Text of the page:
19-2 Chapter 19 Ethics and Social Responsibilities
19-3 Key Concepts Ethics Defined Ethics in the Supply Management Context Professional Purchasing and Supply Management Ethics Principles and Standards of Purchasing and supply Management Practice Management Responsibilities »Written Standards »Ethics Training and Education »Departmental Environment »Miscellaneous Factors Dealing with Gray Areas »The Four Way Test Social Responsibilities
19-4 Ethics in Supply Management Ethics are the guidelines or rules of conduct by which we aim to live Does running an ethical operation yield positive results for a company? A literature review of papers investigating whether increased social responsibility results in favorable financial performance found: »33 studies showing a positive relationship »5 studies showing a negative relationship »14 showing no effect or inconclusive results
19-5 Survey of 4,035 Employees Across a Variety of Industries 97% said good ethics are good business 67% said that ethical conduct isn’t rewarded in American business 82% believe that managers generally choose bigger profits over “doing what’s right” 25% said their companies ignore ethics to achieve business goals 33% reported that their superiors had pressured them to violate company rules
19-6 Professional Supply Management Ethics The pressures that the marketplace exerts on supply management departments and on individual buyers make it essential that top management and supply management recognize and understand both the professional and ethical standards required in the performance of their duties
19-7 Principles of Supply Management Practice 1.Loyalty To Your Organization 2.Justice To Those With Whom You Deal 3.Faith In Your Profession »From these principles are derived 12 standards of supply management practice
19-8 Twelve Standards 1.Ethical Perceptions 2.Responsibilities to the Employer 3.Conflict of Interest 4.Gratuities 5.Confidential Information 6.Treatment of Suppliers 7.Reciprocity 8.Governing Laws 9.Small, Disadvantaged, and Minority Owned Businesses 10.Personal Purchases for Employees 11.Responsibilities to the Profession 12.Global Supply Management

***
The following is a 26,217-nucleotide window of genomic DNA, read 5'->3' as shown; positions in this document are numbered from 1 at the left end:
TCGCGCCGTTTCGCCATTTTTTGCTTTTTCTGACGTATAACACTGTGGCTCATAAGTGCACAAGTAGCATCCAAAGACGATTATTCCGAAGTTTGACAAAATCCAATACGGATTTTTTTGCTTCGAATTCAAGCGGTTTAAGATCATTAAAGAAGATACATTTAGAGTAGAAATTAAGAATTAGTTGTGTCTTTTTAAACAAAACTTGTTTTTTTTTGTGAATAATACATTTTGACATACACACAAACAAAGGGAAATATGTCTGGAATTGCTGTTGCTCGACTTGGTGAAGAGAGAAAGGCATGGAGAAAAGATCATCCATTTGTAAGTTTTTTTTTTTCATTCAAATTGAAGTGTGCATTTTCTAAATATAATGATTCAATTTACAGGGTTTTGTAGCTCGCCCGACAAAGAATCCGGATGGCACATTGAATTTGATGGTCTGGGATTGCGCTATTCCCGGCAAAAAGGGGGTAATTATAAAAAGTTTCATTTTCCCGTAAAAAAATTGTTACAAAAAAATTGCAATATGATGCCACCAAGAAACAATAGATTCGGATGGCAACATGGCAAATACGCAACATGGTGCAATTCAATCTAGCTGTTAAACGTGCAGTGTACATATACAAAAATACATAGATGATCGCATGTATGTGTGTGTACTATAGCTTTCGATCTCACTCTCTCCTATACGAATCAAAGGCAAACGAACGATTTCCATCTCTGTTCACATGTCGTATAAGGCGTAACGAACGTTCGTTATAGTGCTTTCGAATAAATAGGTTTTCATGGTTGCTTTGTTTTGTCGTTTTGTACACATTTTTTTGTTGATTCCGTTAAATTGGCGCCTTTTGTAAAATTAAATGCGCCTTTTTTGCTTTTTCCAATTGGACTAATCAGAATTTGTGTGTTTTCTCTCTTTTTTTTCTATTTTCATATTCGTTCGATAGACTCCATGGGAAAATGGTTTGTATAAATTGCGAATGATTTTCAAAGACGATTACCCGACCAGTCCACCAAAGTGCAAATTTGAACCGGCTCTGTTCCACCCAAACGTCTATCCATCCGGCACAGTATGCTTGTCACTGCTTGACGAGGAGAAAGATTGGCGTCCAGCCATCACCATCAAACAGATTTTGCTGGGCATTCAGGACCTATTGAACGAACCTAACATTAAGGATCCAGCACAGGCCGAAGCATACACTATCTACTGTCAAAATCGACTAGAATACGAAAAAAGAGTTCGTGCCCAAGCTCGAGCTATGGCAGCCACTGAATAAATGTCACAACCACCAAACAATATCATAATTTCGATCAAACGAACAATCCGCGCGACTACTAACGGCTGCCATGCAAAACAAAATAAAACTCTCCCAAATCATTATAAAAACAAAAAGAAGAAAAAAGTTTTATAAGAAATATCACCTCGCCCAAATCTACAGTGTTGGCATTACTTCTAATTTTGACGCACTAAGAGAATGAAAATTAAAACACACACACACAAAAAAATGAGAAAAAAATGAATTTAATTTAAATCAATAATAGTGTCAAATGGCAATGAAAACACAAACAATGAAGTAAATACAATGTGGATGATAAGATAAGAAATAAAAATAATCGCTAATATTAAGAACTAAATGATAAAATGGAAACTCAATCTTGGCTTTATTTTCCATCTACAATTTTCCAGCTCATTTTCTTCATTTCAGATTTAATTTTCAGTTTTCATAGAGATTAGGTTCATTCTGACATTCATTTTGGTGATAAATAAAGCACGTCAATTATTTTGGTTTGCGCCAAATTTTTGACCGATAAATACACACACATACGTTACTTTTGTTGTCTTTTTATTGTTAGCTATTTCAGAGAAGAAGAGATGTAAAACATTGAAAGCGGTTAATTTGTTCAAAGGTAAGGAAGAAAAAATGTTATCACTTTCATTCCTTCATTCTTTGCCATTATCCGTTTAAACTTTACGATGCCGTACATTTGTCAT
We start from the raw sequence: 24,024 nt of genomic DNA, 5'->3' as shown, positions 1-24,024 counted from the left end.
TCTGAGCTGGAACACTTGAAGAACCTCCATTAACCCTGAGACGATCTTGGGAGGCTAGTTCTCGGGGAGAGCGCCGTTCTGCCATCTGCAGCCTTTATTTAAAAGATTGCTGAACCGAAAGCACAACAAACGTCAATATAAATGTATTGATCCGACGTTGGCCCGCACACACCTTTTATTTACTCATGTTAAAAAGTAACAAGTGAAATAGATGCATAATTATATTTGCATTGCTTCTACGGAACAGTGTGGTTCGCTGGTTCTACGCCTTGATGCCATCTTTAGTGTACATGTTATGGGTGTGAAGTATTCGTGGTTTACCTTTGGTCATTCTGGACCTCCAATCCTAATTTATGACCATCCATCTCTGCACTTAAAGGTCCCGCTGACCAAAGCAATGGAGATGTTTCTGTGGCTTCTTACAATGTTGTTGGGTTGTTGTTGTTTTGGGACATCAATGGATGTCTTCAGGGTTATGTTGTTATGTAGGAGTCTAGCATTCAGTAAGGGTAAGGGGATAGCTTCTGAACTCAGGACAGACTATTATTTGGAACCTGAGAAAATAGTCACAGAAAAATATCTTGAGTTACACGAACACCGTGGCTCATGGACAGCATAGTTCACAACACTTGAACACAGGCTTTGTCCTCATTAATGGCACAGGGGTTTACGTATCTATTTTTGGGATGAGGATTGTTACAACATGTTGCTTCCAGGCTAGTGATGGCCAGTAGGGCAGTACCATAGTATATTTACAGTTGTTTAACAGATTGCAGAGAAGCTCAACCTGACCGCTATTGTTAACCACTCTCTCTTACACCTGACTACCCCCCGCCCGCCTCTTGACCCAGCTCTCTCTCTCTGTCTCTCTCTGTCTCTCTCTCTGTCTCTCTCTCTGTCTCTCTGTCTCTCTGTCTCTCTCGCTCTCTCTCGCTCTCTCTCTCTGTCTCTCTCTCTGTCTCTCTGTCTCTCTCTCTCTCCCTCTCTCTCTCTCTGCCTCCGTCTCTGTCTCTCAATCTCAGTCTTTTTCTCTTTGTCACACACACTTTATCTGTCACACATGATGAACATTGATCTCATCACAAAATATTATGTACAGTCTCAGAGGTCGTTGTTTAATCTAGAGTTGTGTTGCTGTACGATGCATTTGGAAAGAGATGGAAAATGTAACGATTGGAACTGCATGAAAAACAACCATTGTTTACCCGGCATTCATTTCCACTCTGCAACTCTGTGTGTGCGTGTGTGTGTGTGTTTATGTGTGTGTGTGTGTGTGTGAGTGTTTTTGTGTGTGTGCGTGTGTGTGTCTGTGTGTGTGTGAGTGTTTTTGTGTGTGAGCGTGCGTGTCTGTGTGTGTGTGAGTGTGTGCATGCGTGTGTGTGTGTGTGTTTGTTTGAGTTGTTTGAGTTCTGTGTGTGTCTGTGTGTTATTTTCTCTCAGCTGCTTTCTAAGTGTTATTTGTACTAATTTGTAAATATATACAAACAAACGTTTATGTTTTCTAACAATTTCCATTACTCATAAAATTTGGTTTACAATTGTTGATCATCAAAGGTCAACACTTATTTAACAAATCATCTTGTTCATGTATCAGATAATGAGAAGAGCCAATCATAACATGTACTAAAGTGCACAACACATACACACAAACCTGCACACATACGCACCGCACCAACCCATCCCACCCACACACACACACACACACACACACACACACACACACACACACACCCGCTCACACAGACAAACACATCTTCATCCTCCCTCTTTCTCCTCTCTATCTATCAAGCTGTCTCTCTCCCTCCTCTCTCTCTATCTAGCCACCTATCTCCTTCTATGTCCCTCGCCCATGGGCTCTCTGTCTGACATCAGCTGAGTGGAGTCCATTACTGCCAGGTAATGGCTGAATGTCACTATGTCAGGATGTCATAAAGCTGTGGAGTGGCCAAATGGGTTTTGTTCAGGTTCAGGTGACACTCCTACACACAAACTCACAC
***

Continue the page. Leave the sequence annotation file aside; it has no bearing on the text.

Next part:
19-9 1. Ethical Perceptions Avoid the intent and appearance of unethical or compromising practice in relationships, actions, and communications.
19-10 2. Responsibilities to the Employer Demonstrate loyalty to the employer by diligently following the lawful instructions of the employer, using reasonable care and only the authority granted.
19-11 3. Conflict of Interest Refrain from any private business or professional activity that would create a conflict between personal interests and the interests of the employer.
19-12 4. Gratuities Refrain from soliciting or accepting money, loans, credits, or prejudicial discounts, and the acceptance of gifts, entertainment, favors, or services from present or potential suppliers that might influence, or appear to influence, supply management decisions
19-13 Guidelines in Dealing with Gratuities Business Meals »Occasionally appropriate –For specific business purpose –Frequent meals same supplier should be avoided –Attempt pay for meals as frequently as the supplier Global Supply Management »Foreign cultures, special circumstances »Reciprocal gift giving of nominal value »Careful evaluation of nominal value
19-14 5. Confidential Information Handle confidential or proprietary information belonging to employers or suppliers with due care and proper consideration of ethical and legal ramifications and governmental regulations
19-15 Examples of Confidential Information Pricing and cost date Bid or quotation information Formulas and process information Design information (drawings, blueprints, etc.) Company plans, goals, strategies, etc. Personal information about employees or trustees Supply sources and supplier information Customer lists and customer information Computer software programs
19-16 6. Treatment of Suppliers Promote positive supplier relationships through courtesy and impartiality in all phases of the supply management cycle.
19-17 7. Reciprocity Refrain from reciprocal agreements that restrain competition
19-18 8. Governing Laws Know and obey the letter and spirit of laws governing the supply management function, and remain alert to the legal ramifications of supply management decisions
19-19 Key Laws and Regulations in the USA Uniform Commercial Code The Sherman Act The Clayton Act The Robinson-Patman Act The Federal Trade Commission Act The Federal Acquisition Regulations The Defense Acquisition Regulations Patent, Copyright, and Trademark Laws OSHA, EPA, and EEOC Laws Foreign Corrupt Practices Act
19-20 9. Small, Disadvantaged, and Minority Owned Businesses Encourage all segments of society to participate by providing access for small, disadvantaged, and minority-owned businesses.
19-21 10. Personal Purchases for Employees Discourage supply management’s involvement in employer-sponsored programs of personal purchases that are not business related